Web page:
Hadoop Squeezes Greenplum

For several years now I have been suggesting that Hadoop will squeeze the big data RDBMSs: Teradata, Exadata, Greenplum, and Netezza… squeezing them first out of the big data end of the market and then impinging on the high-end of the EDW space. Further I have suggested that there may be a significant and immediate TCO reduction from using Hadoop with your EDW RDBMS which squeezes these product’s market faster and further.

Originally I suggested that Greenplum and Netezza would feel the squeeze first since they were embracing Hadoop directly and at the expense of their RDBMS offerings. Greenplum took this further by trying to compete on price… cutting the price of the GPDB and then introducing HAWQ, basically GPDB on HDFS, at a Hadoop DBMS price point. These moves coupled with a neglect of the EDW market where Greenplum made its name apparently has allowed Hadoop to squeeze Greenplum out of the commercial market.

My network has been humming with rumors from reliable sources for 4+ weeks now… and I am now getting confirmation from both inside and outside Pivotal that the Greenplum software will move to open source in short order. The details are being worked out… and while there may still be a change of heart… it seems to be a done deal. The buzzness plan that Greenplum embarked on prior to the EMC acquisition in 2010 has not been a commercial success.

No one is sorrier to see this than me. Greenplum had a real shot at success. It was a very solid piece of work leading the space with strong architectural extensions like data flow shared nothingness, hybrid row/columnar capabilities, and into big data applications. The ORCA optimizer had the potential to change the game again.

Greenplum was nearly profitable in 2009 running hard at Teradata and Exadata and Netezza in the EDW space. The EDW market is tough… so we have to be fair and point out that pursuing this market may have led to the same result… but a small-market analytics play was followed by an open-source Hadoop play that could only end in squeezing Greenplum. There was never really a business plan with a win at the end.

Hopefully by open sourcing Greenplum some of the sound software will make it into PostgreSQL… but dishing Greenplum into the open source space with few developers and no community dishes it into the same space that Informix, Red Brick, and others sit. I know that I suggested open sourcing Greenplum over 18 months ago (see the wacky idea here)… but the idea then, as now, amounts to capitualization. I just declared what seemed to me to be inevitable a little sooner than Pivotal.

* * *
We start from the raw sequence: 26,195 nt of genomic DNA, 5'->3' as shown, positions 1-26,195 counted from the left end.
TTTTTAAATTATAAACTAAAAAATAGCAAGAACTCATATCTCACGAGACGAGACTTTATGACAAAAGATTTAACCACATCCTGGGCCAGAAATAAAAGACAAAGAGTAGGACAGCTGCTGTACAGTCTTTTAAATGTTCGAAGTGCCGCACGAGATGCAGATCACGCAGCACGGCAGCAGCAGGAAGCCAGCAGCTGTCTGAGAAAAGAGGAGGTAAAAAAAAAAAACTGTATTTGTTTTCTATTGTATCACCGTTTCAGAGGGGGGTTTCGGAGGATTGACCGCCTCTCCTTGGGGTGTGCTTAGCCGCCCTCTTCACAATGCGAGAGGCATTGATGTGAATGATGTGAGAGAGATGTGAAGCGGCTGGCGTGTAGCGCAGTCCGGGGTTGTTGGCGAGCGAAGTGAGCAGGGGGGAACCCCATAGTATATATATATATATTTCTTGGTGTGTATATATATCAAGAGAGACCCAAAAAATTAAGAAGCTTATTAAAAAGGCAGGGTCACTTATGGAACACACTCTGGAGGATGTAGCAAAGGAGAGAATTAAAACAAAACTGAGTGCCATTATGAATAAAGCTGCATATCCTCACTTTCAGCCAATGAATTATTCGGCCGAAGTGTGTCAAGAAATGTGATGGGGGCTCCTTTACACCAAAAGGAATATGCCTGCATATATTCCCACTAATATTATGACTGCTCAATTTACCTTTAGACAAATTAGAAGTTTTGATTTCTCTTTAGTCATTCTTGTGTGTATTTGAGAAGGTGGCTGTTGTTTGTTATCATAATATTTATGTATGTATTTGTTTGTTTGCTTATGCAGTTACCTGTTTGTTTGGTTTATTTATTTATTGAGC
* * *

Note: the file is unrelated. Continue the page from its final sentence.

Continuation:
Teradata has now further embraced Hadoop… and they run the risk of repeating the Greenplum downturn. They have a much stronger market platform to work from… but in the long run this may also be a deadly embrace.

So here is another wacky idea. The only successful business model around open source software to date (which is not to say that there is not some other model to be discovered) generates revenue from support and services and just a little software around the edges. Teradata has a support team and a services business that knows big data and is embedded in the enterprise… Cloudera, Hortonworks, and MapR are not close here. Were Teradata to go after the Hadoop market with their own distribution (not much of a barrier to entry here.. just download the Apache stuff and build a team of committers… they might even be able to pick up the Pivotal team)… they would start from a spot way ahead of the start-ups in several respects… in several hard respects. Further they have Aster IP which could qualify as software around the edges. As a Hadoop player Teradata could more easily manage how Hadoop squeezes their business, mitigate risk, and emerge a big winner in the big data space.

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2 thoughts on “Hadoop Squeezes Greenplum

  1. Great article, Rob, but why do you think Greenplum demise is directly affected by Hadoop growth ? Could it not be that they’d go down even if Hadoop didn’t exist ?

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    • I mentioned this possibility in the post, Ranko. In Greenplum’s case the issue was not so much that Hadoop grew into their space as that they positioned GPDB and HAWQ as head-to-head competition with the Hadoop ecosystem… And even when they could win the business they could not make enough money on their software to be profitable.

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